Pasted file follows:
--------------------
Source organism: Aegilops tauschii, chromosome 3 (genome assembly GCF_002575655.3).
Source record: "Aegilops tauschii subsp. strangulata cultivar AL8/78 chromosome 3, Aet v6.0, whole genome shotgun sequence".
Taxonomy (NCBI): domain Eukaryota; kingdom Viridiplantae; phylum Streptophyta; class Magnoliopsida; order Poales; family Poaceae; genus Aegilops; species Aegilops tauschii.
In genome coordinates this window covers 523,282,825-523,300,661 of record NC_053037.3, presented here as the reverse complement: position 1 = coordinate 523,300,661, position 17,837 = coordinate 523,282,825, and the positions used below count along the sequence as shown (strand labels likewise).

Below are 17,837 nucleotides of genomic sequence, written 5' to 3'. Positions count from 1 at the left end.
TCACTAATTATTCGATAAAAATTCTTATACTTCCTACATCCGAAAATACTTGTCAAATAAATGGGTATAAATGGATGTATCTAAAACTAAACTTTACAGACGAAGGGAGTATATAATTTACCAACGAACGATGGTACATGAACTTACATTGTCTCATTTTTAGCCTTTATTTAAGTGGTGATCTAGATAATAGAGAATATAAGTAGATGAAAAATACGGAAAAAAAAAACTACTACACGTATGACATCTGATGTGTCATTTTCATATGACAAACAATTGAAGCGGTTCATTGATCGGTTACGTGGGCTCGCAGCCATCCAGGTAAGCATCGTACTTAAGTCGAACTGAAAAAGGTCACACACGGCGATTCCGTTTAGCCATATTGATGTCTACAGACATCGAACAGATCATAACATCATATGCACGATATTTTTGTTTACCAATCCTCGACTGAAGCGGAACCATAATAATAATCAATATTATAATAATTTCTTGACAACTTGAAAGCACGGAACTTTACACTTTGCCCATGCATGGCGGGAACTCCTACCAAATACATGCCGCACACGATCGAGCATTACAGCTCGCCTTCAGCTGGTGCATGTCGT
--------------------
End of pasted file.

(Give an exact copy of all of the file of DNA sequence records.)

Source organism: Aegilops tauschii, chromosome 3 (genome assembly GCF_002575655.3).
Source record: "Aegilops tauschii subsp. strangulata cultivar AL8/78 chromosome 3, Aet v6.0, whole genome shotgun sequence".
Taxonomy (NCBI): domain Eukaryota; kingdom Viridiplantae; phylum Streptophyta; class Magnoliopsida; order Poales; family Poaceae; genus Aegilops; species Aegilops tauschii.
In genome coordinates this window covers 523,282,825-523,300,661 of record NC_053037.3, presented here as the reverse complement: position 1 = coordinate 523,300,661, position 17,837 = coordinate 523,282,825, and the positions used below count along the sequence as shown (strand labels likewise).

Below are 17,837 nucleotides of genomic sequence, written 5' to 3'. Positions count from 1 at the left end.
TCACTAATTATTCGATAAAAATTCTTATACTTCCTACATCCGAAAATACTTGTCAAATAAATGGGTATAAATGGATGTATCTAAAACTAAACTTTACAGACGAAGGGAGTATATAATTTACCAACGAACGATGGTACATGAACTTACATTGTCTCATTTTTAGCCTTTATTTAAGTGGTGATCTAGATAATAGAGAATATAAGTAGATGAAAAATACGGAAAAAAAAAACTACTACACGTATGACATCTGATGTGTCATTTTCATATGACAAACAATTGAAGCGGTTCATTGATCGGTTACGTGGGCTCGCAGCCATCCAGGTAAGCATCGTACTTAAGTCGAACTGAAAAAGGTCACACACGGCGATTCCGTTTAGCCATATTGATGTCTACAGACATCGAACAGATCATAACATCATATGCACGATATTTTTGTTTACCAATCCTCGACTGAAGCGGAACCATAATAATAATCAATATTATAATAATTTCTTGACAACTTGAAAGCACGGAACTTTACACTTTGCCCATGCATGGCGGGAACTCCTACCAAATACATGCCGCACACGATCGAGCATTACAGCTCGCCTTCAGCTGGTGCATGTCGT